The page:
For the composting method, it was assumed that source separated food waste is first collected from residences alone and transported to the composting facility, where it is mixed with a bulking agent and piled into windrows. Because the bulking agent is such a critical component of the composting process, all of the calculations for the composting analysis included the extra mass of bulking agent required to effectively compost the food waste. It was assumed that the windrows were mechanically turned using self-propelled turning equipment that straddles the windrow. After active composting, the material is then moved into curing piles and subsequently transported offsite for land application.
For the food waste disposer method, it was assumed that the WRF had influent screens and grit removal, primary clarification, activated sludge treatment for carbonaceous biochemical oxygen demand (BOD) removal, hypochlorite disinfection of treated effluent, solids thickening, anaerobic digestion with CHP, biosolids dewatering, and biosolids land application. Each household was assumed to use a food waste disposer to preprocess and dispose of food waste into an existing sewer infrastructure for conveyance to the WRF. Essentially this method is a form of codigestion with many preprocessors located in residences.
For the direct anaerobic digestion method, source separated residential food waste was assumed to be collected curbside and transported to a local WRF. At the WRF, the food waste was processed and pumped directly into an anaerobic digester. The design of the digester was the same as that used in the food waste disposer method, with the exception that a sludge screen was installed on a circulation loop to further reduce particle size and remove inert materials. Biogas produced from the digestion process was collected and utilized in a CHP engine and residual biosolids were hauled offsite for land application.
For the mixed MRF method, it was assumed that recyclable materials were separated and extracted from a mixed MSW stream. MRFs typically employ several unit processes, each dedicated to extracting specific materials, such as metal, glass, plastic and organic matter (including food waste). While the technology for processing source separated recyclable materials is well established, the technology for the separation of mixed MSW is sometimes proprietary. The separation process used for this analysis is as follows: Food waste is unloaded to a receiving area, where it is visually inspected for hazardous materials and subsequently loaded onto conveyors for separation. The separation process splits the waste stream into sorting lines where the readily recyclable materials are removed. Then, a series of specialized, mechanical equipment provide additional sorting for metals, glass and organic matter. The organic fraction is ground and then hauled to a WRF for digestion. Overall, it was assumed that approximately 30 percent of the organic matter entering the facility is recovered for digestion, and the remaining 70 percent could not be recovered and was trucked to a landfill for disposal. The design of the landfill and WRF were the same as those assumed for their respective methods described above.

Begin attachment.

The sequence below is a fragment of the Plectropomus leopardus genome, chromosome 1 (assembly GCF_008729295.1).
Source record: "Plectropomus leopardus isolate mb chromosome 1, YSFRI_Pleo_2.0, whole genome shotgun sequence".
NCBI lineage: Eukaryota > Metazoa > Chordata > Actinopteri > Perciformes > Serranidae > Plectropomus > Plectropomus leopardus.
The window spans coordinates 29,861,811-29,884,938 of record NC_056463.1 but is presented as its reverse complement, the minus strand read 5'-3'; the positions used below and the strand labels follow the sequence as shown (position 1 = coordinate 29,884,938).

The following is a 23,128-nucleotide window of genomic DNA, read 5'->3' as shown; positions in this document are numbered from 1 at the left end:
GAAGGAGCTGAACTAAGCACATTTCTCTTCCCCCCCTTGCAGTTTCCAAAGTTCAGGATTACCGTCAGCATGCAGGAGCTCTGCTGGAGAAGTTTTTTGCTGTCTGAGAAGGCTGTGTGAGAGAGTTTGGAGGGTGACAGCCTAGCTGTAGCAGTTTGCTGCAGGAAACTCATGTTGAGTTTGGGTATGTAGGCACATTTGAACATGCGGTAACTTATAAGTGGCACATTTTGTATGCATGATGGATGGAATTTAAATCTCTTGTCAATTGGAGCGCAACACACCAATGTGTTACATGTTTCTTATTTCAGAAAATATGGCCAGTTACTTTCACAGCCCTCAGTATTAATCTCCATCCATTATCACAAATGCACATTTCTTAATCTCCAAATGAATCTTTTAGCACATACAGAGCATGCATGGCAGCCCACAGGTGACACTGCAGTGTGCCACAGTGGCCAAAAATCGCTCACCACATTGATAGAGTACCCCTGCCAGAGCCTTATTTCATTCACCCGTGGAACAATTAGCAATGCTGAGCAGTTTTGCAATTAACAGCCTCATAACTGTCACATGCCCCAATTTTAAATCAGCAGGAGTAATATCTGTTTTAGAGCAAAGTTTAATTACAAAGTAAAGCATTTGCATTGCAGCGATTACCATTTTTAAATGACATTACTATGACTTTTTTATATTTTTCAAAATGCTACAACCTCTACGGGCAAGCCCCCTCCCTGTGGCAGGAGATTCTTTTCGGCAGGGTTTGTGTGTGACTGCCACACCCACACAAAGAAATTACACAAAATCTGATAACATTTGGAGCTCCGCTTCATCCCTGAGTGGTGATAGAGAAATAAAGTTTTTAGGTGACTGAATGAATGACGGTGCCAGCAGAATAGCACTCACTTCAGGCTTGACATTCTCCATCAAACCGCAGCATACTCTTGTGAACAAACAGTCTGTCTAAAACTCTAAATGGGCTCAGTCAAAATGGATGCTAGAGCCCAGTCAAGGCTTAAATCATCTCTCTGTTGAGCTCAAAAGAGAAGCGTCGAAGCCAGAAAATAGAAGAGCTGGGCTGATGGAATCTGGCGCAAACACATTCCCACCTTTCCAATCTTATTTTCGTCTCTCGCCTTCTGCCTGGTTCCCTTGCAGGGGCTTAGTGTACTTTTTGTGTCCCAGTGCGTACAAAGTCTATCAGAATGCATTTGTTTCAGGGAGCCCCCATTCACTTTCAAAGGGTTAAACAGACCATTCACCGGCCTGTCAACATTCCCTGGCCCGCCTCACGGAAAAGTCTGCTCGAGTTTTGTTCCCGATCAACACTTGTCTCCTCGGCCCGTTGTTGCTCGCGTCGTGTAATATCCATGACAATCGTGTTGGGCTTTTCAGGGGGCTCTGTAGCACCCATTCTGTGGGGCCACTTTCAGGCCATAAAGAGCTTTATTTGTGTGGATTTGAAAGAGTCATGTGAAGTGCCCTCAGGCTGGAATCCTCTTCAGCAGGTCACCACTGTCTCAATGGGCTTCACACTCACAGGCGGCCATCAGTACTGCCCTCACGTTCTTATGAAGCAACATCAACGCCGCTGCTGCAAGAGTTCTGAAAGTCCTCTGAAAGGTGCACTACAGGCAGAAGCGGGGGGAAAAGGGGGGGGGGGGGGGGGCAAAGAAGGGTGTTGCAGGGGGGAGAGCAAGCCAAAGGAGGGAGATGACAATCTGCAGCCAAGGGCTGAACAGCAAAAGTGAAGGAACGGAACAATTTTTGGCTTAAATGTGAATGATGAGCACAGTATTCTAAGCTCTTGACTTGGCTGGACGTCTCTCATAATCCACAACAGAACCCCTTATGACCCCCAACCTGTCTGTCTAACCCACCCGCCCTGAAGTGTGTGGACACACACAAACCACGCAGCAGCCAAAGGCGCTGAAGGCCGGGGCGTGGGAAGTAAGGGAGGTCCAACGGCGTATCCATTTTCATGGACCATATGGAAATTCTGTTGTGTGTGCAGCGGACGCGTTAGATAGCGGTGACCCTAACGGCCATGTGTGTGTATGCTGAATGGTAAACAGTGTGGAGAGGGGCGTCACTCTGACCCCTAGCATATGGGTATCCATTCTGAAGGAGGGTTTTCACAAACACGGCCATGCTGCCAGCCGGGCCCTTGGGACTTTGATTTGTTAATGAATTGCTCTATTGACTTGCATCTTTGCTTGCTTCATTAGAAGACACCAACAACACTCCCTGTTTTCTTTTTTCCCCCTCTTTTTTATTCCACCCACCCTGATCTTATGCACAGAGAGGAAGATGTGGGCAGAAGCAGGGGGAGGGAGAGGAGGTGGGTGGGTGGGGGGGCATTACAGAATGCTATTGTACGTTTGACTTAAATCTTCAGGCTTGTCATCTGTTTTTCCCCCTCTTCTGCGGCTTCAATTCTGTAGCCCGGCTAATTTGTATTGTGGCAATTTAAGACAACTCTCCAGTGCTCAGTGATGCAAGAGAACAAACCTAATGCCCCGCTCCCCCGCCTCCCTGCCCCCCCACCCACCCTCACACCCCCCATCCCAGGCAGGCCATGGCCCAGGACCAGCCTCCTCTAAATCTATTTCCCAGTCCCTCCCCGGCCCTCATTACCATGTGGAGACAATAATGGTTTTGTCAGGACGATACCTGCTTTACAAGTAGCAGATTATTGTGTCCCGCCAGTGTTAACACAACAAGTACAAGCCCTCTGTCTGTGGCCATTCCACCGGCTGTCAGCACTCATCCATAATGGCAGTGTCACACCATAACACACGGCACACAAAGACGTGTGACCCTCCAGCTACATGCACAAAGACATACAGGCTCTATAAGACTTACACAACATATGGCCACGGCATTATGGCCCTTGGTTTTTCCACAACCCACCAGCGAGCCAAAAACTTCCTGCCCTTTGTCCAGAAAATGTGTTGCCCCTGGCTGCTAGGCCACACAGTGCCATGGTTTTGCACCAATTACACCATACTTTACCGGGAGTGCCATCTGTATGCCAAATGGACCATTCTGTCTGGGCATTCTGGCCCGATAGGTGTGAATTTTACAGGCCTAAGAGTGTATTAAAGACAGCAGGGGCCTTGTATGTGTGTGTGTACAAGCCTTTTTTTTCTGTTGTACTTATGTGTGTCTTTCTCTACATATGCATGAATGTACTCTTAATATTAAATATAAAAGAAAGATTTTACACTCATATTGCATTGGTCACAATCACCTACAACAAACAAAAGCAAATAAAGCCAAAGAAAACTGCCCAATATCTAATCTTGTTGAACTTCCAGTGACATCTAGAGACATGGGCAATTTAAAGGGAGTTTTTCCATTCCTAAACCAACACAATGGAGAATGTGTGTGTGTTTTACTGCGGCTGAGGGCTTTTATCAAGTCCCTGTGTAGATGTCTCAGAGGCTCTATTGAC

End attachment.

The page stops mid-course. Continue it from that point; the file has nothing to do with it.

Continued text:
Biogenic, nonbiogenic, and total CO2e from the five food waste management methods are presented in Figure 1. In general, it was found that the carbon dioxide impact from each method was driven more by the biological degradation of the food waste stream than any of the processing or transportation steps.
The food waste disposer method had moderately high GHG emissions associated with fugitive methane release in the sewers. Little is known about the anaerobic decomposition rates in the sewer system. Thus, the impact of this assumption is large and provides a high degree of uncertainty to the results of CO2e emissions for the food waste disposer method. Out of all the five food waste management methods examined, the practice of using landfills to dispose of food waste had the highest carbon footprint.
Costs of each of the management methods were estimated based on engineering knowledge, similar project experiences and unit process cost curves. Figure 2 shows the summary of estimated capital, operating, and present worth costs.
It should be noted that the WERF analysis did find that the food waste disposer method may, in fact, require the lowest capital investment when there is adequate capacity in the existing wastewater infrastructure to handle the additional loads. Also, while the food waste disposer method had the highest capital cost when incremental increases in infrastructure were assumed to be needed, the operating costs were the lowest in today’s dollars (present worth). The landfill and mixed MRF methods had the highest present worth costs, driven primarily by the high operating costs. The compost and direct anaerobic digestion methods had similar present worth estimates, despite significantly different capital costs.